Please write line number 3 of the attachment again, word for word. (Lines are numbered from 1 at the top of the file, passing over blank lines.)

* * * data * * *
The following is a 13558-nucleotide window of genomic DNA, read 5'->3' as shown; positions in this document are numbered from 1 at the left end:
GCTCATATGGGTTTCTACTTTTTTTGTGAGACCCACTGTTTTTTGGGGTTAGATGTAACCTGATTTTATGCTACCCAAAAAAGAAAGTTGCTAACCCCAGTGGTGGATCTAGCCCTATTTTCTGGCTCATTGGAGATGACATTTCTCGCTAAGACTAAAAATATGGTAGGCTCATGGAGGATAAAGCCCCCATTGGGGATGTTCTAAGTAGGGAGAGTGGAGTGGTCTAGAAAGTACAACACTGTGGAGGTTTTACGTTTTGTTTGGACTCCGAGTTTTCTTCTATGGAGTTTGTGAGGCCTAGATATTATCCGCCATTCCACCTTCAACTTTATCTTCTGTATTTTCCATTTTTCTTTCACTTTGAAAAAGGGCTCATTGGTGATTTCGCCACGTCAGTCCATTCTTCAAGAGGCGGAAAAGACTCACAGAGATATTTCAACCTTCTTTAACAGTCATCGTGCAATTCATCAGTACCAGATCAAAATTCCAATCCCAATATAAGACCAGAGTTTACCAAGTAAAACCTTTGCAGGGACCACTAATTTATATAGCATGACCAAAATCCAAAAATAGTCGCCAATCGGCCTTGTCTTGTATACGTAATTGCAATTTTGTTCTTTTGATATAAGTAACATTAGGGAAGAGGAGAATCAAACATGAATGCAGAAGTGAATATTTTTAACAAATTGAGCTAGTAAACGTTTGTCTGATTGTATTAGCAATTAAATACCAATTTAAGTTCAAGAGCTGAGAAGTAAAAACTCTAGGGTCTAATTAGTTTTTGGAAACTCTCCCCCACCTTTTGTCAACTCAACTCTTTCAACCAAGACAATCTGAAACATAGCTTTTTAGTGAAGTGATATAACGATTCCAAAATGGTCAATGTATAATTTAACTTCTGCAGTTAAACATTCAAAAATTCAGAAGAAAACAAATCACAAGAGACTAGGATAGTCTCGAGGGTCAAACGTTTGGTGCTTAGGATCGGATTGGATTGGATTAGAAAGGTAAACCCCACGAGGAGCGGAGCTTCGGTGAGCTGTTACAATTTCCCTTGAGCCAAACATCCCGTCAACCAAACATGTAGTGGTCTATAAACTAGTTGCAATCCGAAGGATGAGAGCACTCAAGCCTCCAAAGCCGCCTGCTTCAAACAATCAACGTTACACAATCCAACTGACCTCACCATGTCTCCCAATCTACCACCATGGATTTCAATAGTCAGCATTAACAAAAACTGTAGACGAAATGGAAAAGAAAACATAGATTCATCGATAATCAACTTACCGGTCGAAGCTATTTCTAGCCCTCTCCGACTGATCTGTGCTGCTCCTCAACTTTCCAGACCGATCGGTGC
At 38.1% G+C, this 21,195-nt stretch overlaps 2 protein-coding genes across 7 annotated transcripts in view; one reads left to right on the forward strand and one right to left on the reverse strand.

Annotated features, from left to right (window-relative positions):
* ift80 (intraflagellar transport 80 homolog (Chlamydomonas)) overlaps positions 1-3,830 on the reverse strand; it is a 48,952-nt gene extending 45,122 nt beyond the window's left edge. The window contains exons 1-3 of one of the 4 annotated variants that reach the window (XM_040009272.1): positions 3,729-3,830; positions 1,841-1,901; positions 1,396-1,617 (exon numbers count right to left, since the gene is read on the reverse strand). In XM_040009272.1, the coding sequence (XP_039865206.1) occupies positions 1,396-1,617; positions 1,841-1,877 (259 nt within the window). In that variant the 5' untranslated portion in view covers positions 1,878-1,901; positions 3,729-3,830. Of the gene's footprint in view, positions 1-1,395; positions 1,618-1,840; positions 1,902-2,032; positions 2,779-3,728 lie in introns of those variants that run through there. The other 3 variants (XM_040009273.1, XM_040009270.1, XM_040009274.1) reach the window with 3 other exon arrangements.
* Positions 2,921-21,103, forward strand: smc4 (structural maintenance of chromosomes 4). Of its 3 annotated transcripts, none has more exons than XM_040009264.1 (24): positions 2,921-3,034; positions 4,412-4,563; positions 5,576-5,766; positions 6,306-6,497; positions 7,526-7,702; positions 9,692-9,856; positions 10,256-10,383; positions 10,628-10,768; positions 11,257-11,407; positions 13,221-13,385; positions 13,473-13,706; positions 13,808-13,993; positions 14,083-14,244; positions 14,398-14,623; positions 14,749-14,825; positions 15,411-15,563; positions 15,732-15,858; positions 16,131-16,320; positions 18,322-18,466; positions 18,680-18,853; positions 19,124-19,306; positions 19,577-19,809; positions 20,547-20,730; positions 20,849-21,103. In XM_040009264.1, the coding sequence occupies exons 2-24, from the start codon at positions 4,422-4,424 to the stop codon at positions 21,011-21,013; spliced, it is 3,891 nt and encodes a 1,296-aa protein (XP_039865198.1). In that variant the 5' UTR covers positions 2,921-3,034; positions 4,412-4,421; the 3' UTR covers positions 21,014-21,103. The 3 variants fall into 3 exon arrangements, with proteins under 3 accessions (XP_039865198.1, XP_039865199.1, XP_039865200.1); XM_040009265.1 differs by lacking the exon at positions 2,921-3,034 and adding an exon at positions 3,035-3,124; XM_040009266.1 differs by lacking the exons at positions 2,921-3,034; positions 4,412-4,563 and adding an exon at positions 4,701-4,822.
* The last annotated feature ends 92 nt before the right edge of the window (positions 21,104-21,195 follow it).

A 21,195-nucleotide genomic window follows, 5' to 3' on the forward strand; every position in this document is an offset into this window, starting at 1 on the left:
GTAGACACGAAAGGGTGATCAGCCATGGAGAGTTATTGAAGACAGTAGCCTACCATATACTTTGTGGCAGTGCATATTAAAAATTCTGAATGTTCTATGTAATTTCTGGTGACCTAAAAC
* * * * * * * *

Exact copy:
At 38.1% G+C, this 21,195-nt stretch overlaps 2 protein-coding genes across 7 annotated transcripts in view; one reads left to right on the forward strand and one right to left on the reverse strand.